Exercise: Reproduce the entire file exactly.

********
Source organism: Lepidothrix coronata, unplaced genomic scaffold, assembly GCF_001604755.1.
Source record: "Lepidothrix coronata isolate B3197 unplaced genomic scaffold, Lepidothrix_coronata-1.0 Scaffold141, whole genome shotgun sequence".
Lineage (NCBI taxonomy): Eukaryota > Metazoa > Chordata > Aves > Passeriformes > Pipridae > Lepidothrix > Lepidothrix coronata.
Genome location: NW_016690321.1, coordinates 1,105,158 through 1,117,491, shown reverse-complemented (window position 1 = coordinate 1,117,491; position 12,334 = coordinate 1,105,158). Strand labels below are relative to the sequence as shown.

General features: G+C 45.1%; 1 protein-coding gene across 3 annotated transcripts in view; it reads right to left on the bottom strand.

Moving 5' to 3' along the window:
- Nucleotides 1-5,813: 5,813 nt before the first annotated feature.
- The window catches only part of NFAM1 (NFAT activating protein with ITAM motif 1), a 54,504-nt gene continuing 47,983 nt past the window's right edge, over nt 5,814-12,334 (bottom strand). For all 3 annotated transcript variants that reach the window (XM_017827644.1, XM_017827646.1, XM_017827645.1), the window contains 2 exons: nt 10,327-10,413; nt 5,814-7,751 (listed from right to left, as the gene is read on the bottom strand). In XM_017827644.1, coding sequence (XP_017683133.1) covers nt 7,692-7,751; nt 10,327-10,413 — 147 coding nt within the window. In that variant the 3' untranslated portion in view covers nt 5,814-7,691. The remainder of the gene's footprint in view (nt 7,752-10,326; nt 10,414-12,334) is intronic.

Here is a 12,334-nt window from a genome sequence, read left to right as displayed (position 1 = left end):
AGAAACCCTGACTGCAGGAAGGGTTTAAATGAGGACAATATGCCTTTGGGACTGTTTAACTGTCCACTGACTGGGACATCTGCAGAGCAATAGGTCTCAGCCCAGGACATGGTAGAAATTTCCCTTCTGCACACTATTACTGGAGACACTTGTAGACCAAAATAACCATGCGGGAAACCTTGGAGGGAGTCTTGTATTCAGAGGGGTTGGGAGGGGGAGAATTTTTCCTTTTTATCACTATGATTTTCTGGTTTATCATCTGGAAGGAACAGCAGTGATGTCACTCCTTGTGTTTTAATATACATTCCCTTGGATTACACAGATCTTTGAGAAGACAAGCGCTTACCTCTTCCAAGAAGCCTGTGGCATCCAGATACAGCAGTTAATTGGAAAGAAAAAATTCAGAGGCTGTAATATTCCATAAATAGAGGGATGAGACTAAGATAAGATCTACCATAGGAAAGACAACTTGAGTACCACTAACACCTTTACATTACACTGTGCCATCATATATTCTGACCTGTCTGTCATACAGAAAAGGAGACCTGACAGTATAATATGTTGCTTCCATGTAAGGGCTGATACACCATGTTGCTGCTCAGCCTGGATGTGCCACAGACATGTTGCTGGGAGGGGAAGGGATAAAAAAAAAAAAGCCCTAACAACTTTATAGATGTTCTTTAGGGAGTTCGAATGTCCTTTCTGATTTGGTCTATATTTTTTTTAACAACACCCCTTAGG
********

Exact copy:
Source organism: Lepidothrix coronata, unplaced genomic scaffold, assembly GCF_001604755.1.
Source record: "Lepidothrix coronata isolate B3197 unplaced genomic scaffold, Lepidothrix_coronata-1.0 Scaffold141, whole genome shotgun sequence".
Lineage (NCBI taxonomy): Eukaryota > Metazoa > Chordata > Aves > Passeriformes > Pipridae > Lepidothrix > Lepidothrix coronata.
Genome location: NW_016690321.1, coordinates 1,105,158 through 1,117,491, shown reverse-complemented (window position 1 = coordinate 1,117,491; position 12,334 = coordinate 1,105,158). Strand labels below are relative to the sequence as shown.

General features: G+C 45.1%; 1 protein-coding gene across 3 annotated transcripts in view; it reads right to left on the bottom strand.

Moving 5' to 3' along the window:
- Nucleotides 1-5,813: 5,813 nt before the first annotated feature.
- The window catches only part of NFAM1 (NFAT activating protein with ITAM motif 1), a 54,504-nt gene continuing 47,983 nt past the window's right edge, over nt 5,814-12,334 (bottom strand). For all 3 annotated transcript variants that reach the window (XM_017827644.1, XM_017827646.1, XM_017827645.1), the window contains 2 exons: nt 10,327-10,413; nt 5,814-7,751 (listed from right to left, as the gene is read on the bottom strand). In XM_017827644.1, coding sequence (XP_017683133.1) covers nt 7,692-7,751; nt 10,327-10,413 — 147 coding nt within the window. In that variant the 3' untranslated portion in view covers nt 5,814-7,691. The remainder of the gene's footprint in view (nt 7,752-10,326; nt 10,414-12,334) is intronic.

Here is a 12,334-nt window from a genome sequence, read left to right as displayed (position 1 = left end):
AGAAACCCTGACTGCAGGAAGGGTTTAAATGAGGACAATATGCCTTTGGGACTGTTTAACTGTCCACTGACTGGGACATCTGCAGAGCAATAGGTCTCAGCCCAGGACATGGTAGAAATTTCCCTTCTGCACACTATTACTGGAGACACTTGTAGACCAAAATAACCATGCGGGAAACCTTGGAGGGAGTCTTGTATTCAGAGGGGTTGGGAGGGGGAGAATTTTTCCTTTTTATCACTATGATTTTCTGGTTTATCATCTGGAAGGAACAGCAGTGATGTCACTCCTTGTGTTTTAATATACATTCCCTTGGATTACACAGATCTTTGAGAAGACAAGCGCTTACCTCTTCCAAGAAGCCTGTGGCATCCAGATACAGCAGTTAATTGGAAAGAAAAAATTCAGAGGCTGTAATATTCCATAAATAGAGGGATGAGACTAAGATAAGATCTACCATAGGAAAGACAACTTGAGTACCACTAACACCTTTACATTACACTGTGCCATCATATATTCTGACCTGTCTGTCATACAGAAAAGGAGACCTGACAGTATAATATGTTGCTTCCATGTAAGGGCTGATACACCATGTTGCTGCTCAGCCTGGATGTGCCACAGACATGTTGCTGGGAGGGGAAGGGATAAAAAAAAAAAAGCCCTAACAACTTTATAGATGTTCTTTAGGGAGTTCGAATGTCCTTTCTGATTTGGTCTATATTTTTTTTAACAACACCCCTTAGG